The boy turned angrily in the seat. “You go to the devil!” he cried. “My old woman is a flea bag and yours is a stinking pole cat!” and with that he flung the door open and jumped out with his suitcase into the ditch.
Mr. Shiftlet was so shocked that for about a hundred feet he drove along slowly with the door stiff open. A cloud, the exact color of the boy’s hat and shaped like a turnip, had descended over the sun, and another, worse looking, crouched behind the car. Mr. Shiftlet felt that the rottenness of the world was about to engulf him. He raised his arm and let it fall again to his breast. “Oh Lord!” he prayed. “Break forth and wash the slime from this earth!”
The turnip continued slowly to descend. After a few minutes there was a guffawing peal of thunder from behind and fantastic raindrops, like tin-can tops, crashed over the rear of Mr. Shiftlet’s car. Very quickly he stepped on the gas and with his stump sticking out the window he raced the galloping shower into Mobile.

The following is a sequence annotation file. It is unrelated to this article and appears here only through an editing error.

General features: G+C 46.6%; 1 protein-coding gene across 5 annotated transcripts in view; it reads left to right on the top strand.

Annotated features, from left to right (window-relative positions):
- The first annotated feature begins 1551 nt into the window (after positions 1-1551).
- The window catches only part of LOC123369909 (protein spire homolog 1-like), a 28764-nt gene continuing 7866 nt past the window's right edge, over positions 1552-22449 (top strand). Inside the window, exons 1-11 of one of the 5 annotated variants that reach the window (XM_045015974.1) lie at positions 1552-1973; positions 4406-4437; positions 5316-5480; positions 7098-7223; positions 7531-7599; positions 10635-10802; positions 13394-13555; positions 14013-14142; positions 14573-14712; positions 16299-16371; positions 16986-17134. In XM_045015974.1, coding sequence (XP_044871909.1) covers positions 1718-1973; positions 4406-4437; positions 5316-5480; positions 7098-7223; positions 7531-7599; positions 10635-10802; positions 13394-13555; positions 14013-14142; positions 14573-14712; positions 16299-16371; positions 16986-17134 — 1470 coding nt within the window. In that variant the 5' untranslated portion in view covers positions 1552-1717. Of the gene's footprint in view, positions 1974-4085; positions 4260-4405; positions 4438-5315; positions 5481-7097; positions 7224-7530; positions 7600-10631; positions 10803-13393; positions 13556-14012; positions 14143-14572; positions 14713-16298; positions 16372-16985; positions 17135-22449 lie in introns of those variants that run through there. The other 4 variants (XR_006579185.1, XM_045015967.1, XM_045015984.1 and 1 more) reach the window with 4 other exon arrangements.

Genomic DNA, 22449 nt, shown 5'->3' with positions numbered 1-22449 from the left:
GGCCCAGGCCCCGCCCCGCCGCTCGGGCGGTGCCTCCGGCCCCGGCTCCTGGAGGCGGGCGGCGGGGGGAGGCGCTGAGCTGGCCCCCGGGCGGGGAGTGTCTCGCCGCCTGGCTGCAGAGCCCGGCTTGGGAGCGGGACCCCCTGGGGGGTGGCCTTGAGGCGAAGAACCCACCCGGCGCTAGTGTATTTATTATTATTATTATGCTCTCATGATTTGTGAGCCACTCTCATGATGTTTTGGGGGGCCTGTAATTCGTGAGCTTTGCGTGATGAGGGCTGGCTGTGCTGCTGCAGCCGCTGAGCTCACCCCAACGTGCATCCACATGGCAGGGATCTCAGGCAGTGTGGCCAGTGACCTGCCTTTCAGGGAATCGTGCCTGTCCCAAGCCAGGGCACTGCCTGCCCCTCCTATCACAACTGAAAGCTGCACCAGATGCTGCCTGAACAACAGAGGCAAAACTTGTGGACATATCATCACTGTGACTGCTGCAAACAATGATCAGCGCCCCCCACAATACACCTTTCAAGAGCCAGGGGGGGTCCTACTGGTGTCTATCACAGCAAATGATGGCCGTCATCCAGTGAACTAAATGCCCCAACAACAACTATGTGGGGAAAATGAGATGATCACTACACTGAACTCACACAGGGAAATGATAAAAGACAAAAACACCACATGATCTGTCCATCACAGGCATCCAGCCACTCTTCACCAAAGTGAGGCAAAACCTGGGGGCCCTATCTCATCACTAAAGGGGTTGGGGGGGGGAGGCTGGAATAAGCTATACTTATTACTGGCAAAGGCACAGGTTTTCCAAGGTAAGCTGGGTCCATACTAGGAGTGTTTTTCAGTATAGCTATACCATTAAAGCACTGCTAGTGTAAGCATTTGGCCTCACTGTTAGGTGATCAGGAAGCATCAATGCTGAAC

Like many of O’Connor’s best stories, “The Life You Save May Be Your Own” is structured by a series of unresolved tensions between symbolism and realism, comedy and tragedy, spirit and flesh, faith and pain. Many students are tempted by the O’Connor’s religious symbolism into searching for explicitly Christian themes, only to find themselves confused by the brutality of O’Connor’s vision and voice. Her fiction solicits these symbolic readings with its extensive use of religious imagery, only to betray the faith readers put in these images: Mr. Shiftlet is a carpenter who forms a cross with his body as he gazes at the sun, repairs Mrs. Crater’s car and drives it out of the barn with “an expression of serious modesty on his face as if he had just raised the dead,” preaches to the two women on the relationship of the body and soul, abandons Lucynell – who looks “like an angel of Gawd” as she sleeps – at The Hot Spot, and finally summons an apocalyptic storm to “break forth and wash the slime from this earth!”